(i) If you want to travel as a couple or family in a sleeping cabin, take care when booking online.

If you have only been given the option to enter ‘male’ or ‘female’ during the booking process, you can find that you’re booked into separate cabins - most booking systems won’t assume that you want to travel as a couple.
 

(ii) Avoid gambling on booking a multi-bed sleeping cabin and assuming that you may have it to yourself.

This scenario is very unlikely as it is the train operator’s interest to ensure that those who have paid for the privilege to have a cabin to themselves, are then the only people on the train who have that luxury.

(iii) There is usually a big price difference (€40+) between a two bed sleeping cabin and a single bed/occupancy cabin.

Unsurprisingly most solo travellers don’t relish the prospect of sharing a ‘bedroom’ for the night with a stranger.

However, book a single cabin and you will be primarily paying a premium for your privacy.

The bed and cabin won’t usually be any larger or any more luxurious.

More often than not, single bed cabins are no different to other sleeping cabins, the other beds in the cabin will usually be stowed away or left vacant.
 

(iv) An overnight journey in a single bed/occupancy cabin without a shower will typically cost more than €120 - with a shower in a cabin the price is typically more than €140.


As you’d expect when sleeping cabins with a shower are an option, they’re more expensive than standard sleeping cabins, but you will be primarily be paying this premium price in order to have a shower.
The Deluxe/1st class/’Premium cabins aren’t otherwise more luxurious than the standard sleeping cabins.

Don’t expect an en-suite bathroom, the shower will usually be behind a curtain in the corner of the cabin.

If you book a bed in a multi-berth cabin with a shower and then don’t want to get in and out of a shower in front of a stranger, you’ll have wasted at least €20.


(iv) If you generally fall asleep when travelling long distance on a daytime train, there are coaches with ‘day’ seats attached to many overnight trains.

You may got more sleep than you would in a couchette and you will typically save around €25.

(v) When booking tickets at a station booking office be clear whether you want to travel in sleeping cabin, couchette or ordinary seat.

If you don't specify the type of ticket you require, the default tickets that you may be sold may only be valid for travel in ordinary seats.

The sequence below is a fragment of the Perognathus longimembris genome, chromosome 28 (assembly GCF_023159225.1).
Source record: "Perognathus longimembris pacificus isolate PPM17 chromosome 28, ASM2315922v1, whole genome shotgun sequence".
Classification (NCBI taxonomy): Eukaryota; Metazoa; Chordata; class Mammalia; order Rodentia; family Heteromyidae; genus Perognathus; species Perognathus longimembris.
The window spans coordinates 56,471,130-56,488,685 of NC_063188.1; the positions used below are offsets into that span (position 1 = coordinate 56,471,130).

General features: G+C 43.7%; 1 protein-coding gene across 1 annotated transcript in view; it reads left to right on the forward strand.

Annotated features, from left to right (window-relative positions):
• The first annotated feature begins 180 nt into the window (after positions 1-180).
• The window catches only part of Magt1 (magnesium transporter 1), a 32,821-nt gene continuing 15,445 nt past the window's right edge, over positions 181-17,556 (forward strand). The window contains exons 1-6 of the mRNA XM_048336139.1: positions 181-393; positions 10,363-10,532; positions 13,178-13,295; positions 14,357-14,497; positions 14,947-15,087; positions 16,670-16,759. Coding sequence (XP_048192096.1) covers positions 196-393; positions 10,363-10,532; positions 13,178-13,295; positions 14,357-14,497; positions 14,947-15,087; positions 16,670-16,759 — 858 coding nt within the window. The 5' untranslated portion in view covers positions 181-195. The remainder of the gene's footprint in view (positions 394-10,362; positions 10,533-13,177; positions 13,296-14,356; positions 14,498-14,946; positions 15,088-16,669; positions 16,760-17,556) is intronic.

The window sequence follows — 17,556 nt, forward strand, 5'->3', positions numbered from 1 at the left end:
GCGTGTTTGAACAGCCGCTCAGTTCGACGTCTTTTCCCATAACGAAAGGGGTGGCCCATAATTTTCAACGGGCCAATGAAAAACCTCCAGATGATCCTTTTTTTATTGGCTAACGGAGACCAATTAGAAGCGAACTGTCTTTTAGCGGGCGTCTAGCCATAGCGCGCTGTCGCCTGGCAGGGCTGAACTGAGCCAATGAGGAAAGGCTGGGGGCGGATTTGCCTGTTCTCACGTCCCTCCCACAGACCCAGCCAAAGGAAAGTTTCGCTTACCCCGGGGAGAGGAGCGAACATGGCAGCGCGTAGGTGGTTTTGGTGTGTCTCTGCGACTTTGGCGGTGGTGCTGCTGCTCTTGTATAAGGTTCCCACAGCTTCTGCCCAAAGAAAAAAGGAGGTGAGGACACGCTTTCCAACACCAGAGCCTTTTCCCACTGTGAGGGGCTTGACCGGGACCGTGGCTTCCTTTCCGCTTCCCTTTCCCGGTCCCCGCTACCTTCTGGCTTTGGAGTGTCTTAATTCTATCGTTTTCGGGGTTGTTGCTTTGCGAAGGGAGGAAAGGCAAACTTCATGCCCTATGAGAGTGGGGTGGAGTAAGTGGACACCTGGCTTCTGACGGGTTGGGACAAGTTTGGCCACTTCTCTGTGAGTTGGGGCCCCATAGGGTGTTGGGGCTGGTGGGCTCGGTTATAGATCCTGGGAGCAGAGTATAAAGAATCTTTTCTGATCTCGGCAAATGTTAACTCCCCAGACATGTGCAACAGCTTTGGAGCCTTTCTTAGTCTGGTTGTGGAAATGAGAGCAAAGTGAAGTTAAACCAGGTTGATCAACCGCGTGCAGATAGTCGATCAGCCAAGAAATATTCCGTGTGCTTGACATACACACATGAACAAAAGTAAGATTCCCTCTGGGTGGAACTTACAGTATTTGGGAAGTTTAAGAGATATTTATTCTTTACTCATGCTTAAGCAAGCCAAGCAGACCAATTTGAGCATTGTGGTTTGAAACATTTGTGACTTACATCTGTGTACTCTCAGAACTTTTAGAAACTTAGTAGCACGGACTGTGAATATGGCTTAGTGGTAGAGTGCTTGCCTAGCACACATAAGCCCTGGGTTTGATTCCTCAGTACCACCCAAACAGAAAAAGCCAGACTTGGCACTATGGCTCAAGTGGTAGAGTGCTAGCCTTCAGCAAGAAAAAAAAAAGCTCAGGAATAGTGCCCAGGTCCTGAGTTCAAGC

(vi) On many routes, the overnight trains are much slower than daytime trains, they make longer, less direct journeys and they can’t travel on the high speed lines etc.

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What do I need to be aware of if I will be travelling with children?

Nightjet trains have family couchette compartments with 6 berths, which are sold at flat rate price - so are particularly good value if you will occupying 4 or more berths.

Children also travel at discounted rates in sleeping cabins on Nightjets, but the price per bed isn't particularly cheaper - but there are savings to be made if up to two children share a bed.

On other night trains:
 

The following broad terms and conditions CAN apply to accommodating children in sleeping cabins (not couchettes) on other night trains, but confirm when booking.
 

(i) Child up to 4 years without separate bed = free
 

(ii) Children aged 5-10 without separate bed = no reservation charge, but the ordinary child rate for the journey is charged.
 

(iii) Children aged 1-10 travelling in a separate bed = full reservation cost for the bed, plus the child rate for the journey.
 

(iv) Children aged more than 10 years must travel in a separate bed = full reservation cost for the bed charged plus the child rate* for the journey.

*The upper age range for the child ticket will usually be same as applied to child tickets, for journeys in the country in which your journey is commencing.

So the upper age limit for child tickets can vary between 12 and 16.
 

(v) Children up to 4 yrs sharing a bed with each other = full reservation fee cost for the bed, plus one half fare for the journey.
 

(vi) Children aged 4-10 yrs sharing a bed = full reservation fee cost for the bed, plus a minimum of one half fare for the journey - though many operators will apply child rate journey fares to both children.

Think twice if you're considering sharing a bed with your child or having two children share, the beds in sleeping cabins are much smaller than typical single bed in a hotel.

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The overnight train to Bucharest waits to depart from Vienna
How do I use a rail pass on an overnight train?
 

An InterRail or Eurail pass always only covers the journey element of the costs of taking a ride on an overnight train.
 

Therefore prior to boarding, rail pass users need to pay reservation fees to travel in a couchette or sleeping cabin - and for most overnight journeys this also applies if you want to travel in a seat.
 

These rail pass reservation fees can be more expensive than those that are included within the price of ordinary tickets.
 

The rail pass reservation fees are included within our guides to travelling by Nightjet trains and for most of the different types of EuroNight train.

Will using a rail pass be good value on a night train?

There isn't a clear yes or no answer to this question.

If you're happy to travel in the seats then you can go a long way for a reservation fee of €5 - 15 - and you could be in luck and convert a compartment seat(s) into a bed
 

Because rail pass users only have to pay the reservation costs, a berth in a couchette will be comparable to a bed in hostel and a bed in a sleeping cabin can be good value, compared to a hotel room.